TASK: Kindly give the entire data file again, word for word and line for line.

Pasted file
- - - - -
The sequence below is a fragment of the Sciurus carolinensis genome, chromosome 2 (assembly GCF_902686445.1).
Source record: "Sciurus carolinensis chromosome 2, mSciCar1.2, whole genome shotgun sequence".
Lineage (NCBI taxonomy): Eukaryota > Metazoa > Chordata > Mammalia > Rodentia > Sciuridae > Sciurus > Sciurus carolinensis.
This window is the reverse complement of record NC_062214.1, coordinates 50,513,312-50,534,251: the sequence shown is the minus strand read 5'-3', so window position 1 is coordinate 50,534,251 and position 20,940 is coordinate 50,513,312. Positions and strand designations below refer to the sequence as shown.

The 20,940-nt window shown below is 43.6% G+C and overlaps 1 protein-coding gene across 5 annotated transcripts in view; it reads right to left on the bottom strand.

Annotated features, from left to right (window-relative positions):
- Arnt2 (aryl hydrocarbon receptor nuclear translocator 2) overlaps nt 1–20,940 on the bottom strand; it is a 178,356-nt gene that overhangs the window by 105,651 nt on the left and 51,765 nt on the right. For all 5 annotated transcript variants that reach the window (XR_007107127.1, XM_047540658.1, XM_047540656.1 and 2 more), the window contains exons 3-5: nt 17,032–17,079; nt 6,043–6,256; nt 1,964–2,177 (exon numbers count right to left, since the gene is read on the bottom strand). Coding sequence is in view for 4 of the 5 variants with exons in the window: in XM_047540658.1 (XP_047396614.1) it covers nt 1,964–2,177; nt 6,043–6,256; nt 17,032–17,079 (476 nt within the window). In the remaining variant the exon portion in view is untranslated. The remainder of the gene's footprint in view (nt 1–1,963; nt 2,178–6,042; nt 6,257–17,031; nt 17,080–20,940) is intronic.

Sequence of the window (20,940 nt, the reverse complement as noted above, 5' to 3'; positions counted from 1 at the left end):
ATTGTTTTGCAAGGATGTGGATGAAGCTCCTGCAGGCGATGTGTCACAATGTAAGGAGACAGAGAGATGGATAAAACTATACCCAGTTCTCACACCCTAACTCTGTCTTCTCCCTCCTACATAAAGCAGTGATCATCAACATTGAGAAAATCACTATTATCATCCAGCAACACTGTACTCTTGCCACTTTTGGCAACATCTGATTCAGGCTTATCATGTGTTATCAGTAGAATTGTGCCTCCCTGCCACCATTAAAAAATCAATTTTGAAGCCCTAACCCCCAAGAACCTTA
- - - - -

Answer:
The sequence below is a fragment of the Sciurus carolinensis genome, chromosome 2 (assembly GCF_902686445.1).
Source record: "Sciurus carolinensis chromosome 2, mSciCar1.2, whole genome shotgun sequence".
Lineage (NCBI taxonomy): Eukaryota > Metazoa > Chordata > Mammalia > Rodentia > Sciuridae > Sciurus > Sciurus carolinensis.
This window is the reverse complement of record NC_062214.1, coordinates 50,513,312-50,534,251: the sequence shown is the minus strand read 5'-3', so window position 1 is coordinate 50,534,251 and position 20,940 is coordinate 50,513,312. Positions and strand designations below refer to the sequence as shown.

The 20,940-nt window shown below is 43.6% G+C and overlaps 1 protein-coding gene across 5 annotated transcripts in view; it reads right to left on the bottom strand.

Annotated features, from left to right (window-relative positions):
- Arnt2 (aryl hydrocarbon receptor nuclear translocator 2) overlaps nt 1–20,940 on the bottom strand; it is a 178,356-nt gene that overhangs the window by 105,651 nt on the left and 51,765 nt on the right. For all 5 annotated transcript variants that reach the window (XR_007107127.1, XM_047540658.1, XM_047540656.1 and 2 more), the window contains exons 3-5: nt 17,032–17,079; nt 6,043–6,256; nt 1,964–2,177 (exon numbers count right to left, since the gene is read on the bottom strand). Coding sequence is in view for 4 of the 5 variants with exons in the window: in XM_047540658.1 (XP_047396614.1) it covers nt 1,964–2,177; nt 6,043–6,256; nt 17,032–17,079 (476 nt within the window). In the remaining variant the exon portion in view is untranslated. The remainder of the gene's footprint in view (nt 1–1,963; nt 2,178–6,042; nt 6,257–17,031; nt 17,080–20,940) is intronic.

Sequence of the window (20,940 nt, the reverse complement as noted above, 5' to 3'; positions counted from 1 at the left end):
ATTGTTTTGCAAGGATGTGGATGAAGCTCCTGCAGGCGATGTGTCACAATGTAAGGAGACAGAGAGATGGATAAAACTATACCCAGTTCTCACACCCTAACTCTGTCTTCTCCCTCCTACATAAAGCAGTGATCATCAACATTGAGAAAATCACTATTATCATCCAGCAACACTGTACTCTTGCCACTTTTGGCAACATCTGATTCAGGCTTATCATGTGTTATCAGTAGAATTGTGCCTCCCTGCCACCATTAAAAAATCAATTTTGAAGCCCTAACCCCCAAGAACCTTA